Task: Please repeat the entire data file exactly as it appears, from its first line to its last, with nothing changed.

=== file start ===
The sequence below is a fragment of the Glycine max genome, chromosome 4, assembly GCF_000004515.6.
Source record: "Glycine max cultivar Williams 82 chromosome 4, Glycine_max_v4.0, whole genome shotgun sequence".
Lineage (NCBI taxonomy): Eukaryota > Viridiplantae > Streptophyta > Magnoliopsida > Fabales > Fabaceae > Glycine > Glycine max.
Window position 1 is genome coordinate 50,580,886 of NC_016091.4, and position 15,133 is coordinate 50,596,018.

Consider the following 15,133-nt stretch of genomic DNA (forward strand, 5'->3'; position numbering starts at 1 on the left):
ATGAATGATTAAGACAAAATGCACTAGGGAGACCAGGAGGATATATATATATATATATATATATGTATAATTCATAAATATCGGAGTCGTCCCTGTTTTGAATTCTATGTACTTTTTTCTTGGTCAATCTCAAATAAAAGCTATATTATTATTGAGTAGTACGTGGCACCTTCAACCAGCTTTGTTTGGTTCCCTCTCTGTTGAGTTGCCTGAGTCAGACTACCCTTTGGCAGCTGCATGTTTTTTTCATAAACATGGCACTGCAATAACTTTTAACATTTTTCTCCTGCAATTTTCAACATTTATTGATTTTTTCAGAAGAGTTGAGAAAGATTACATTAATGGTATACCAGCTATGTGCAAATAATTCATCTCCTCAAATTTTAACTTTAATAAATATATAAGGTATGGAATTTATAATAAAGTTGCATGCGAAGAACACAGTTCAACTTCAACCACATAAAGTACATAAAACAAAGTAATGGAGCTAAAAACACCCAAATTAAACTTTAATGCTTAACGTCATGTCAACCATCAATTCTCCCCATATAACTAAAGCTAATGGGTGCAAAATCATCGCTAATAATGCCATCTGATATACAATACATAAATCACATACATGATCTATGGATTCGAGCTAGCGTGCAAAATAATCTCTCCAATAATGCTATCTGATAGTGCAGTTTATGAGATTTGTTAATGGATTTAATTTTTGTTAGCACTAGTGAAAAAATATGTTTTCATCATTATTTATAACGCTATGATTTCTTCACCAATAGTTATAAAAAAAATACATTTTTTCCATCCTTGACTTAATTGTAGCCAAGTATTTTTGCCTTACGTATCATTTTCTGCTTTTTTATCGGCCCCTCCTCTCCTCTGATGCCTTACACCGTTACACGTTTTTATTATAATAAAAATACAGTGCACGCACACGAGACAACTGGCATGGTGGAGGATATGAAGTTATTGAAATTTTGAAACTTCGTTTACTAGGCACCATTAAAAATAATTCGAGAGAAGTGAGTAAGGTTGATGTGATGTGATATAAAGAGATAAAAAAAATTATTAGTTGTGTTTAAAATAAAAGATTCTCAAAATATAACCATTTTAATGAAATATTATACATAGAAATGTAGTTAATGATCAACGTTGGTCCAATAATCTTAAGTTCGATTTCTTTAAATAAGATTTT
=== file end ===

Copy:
The sequence below is a fragment of the Glycine max genome, chromosome 4, assembly GCF_000004515.6.
Source record: "Glycine max cultivar Williams 82 chromosome 4, Glycine_max_v4.0, whole genome shotgun sequence".
Lineage (NCBI taxonomy): Eukaryota > Viridiplantae > Streptophyta > Magnoliopsida > Fabales > Fabaceae > Glycine > Glycine max.
Window position 1 is genome coordinate 50,580,886 of NC_016091.4, and position 15,133 is coordinate 50,596,018.

Consider the following 15,133-nt stretch of genomic DNA (forward strand, 5'->3'; position numbering starts at 1 on the left):
ATGAATGATTAAGACAAAATGCACTAGGGAGACCAGGAGGATATATATATATATATATATATATGTATAATTCATAAATATCGGAGTCGTCCCTGTTTTGAATTCTATGTACTTTTTTCTTGGTCAATCTCAAATAAAAGCTATATTATTATTGAGTAGTACGTGGCACCTTCAACCAGCTTTGTTTGGTTCCCTCTCTGTTGAGTTGCCTGAGTCAGACTACCCTTTGGCAGCTGCATGTTTTTTTCATAAACATGGCACTGCAATAACTTTTAACATTTTTCTCCTGCAATTTTCAACATTTATTGATTTTTTCAGAAGAGTTGAGAAAGATTACATTAATGGTATACCAGCTATGTGCAAATAATTCATCTCCTCAAATTTTAACTTTAATAAATATATAAGGTATGGAATTTATAATAAAGTTGCATGCGAAGAACACAGTTCAACTTCAACCACATAAAGTACATAAAACAAAGTAATGGAGCTAAAAACACCCAAATTAAACTTTAATGCTTAACGTCATGTCAACCATCAATTCTCCCCATATAACTAAAGCTAATGGGTGCAAAATCATCGCTAATAATGCCATCTGATATACAATACATAAATCACATACATGATCTATGGATTCGAGCTAGCGTGCAAAATAATCTCTCCAATAATGCTATCTGATAGTGCAGTTTATGAGATTTGTTAATGGATTTAATTTTTGTTAGCACTAGTGAAAAAATATGTTTTCATCATTATTTATAACGCTATGATTTCTTCACCAATAGTTATAAAAAAAATACATTTTTTCCATCCTTGACTTAATTGTAGCCAAGTATTTTTGCCTTACGTATCATTTTCTGCTTTTTTATCGGCCCCTCCTCTCCTCTGATGCCTTACACCGTTACACGTTTTTATTATAATAAAAATACAGTGCACGCACACGAGACAACTGGCATGGTGGAGGATATGAAGTTATTGAAATTTTGAAACTTCGTTTACTAGGCACCATTAAAAATAATTCGAGAGAAGTGAGTAAGGTTGATGTGATGTGATATAAAGAGATAAAAAAAATTATTAGTTGTGTTTAAAATAAAAGATTCTCAAAATATAACCATTTTAATGAAATATTATACATAGAAATGTAGTTAATGATCAACGTTGGTCCAATAATCTTAAGTTCGATTTCTTTAAATAAGATTTT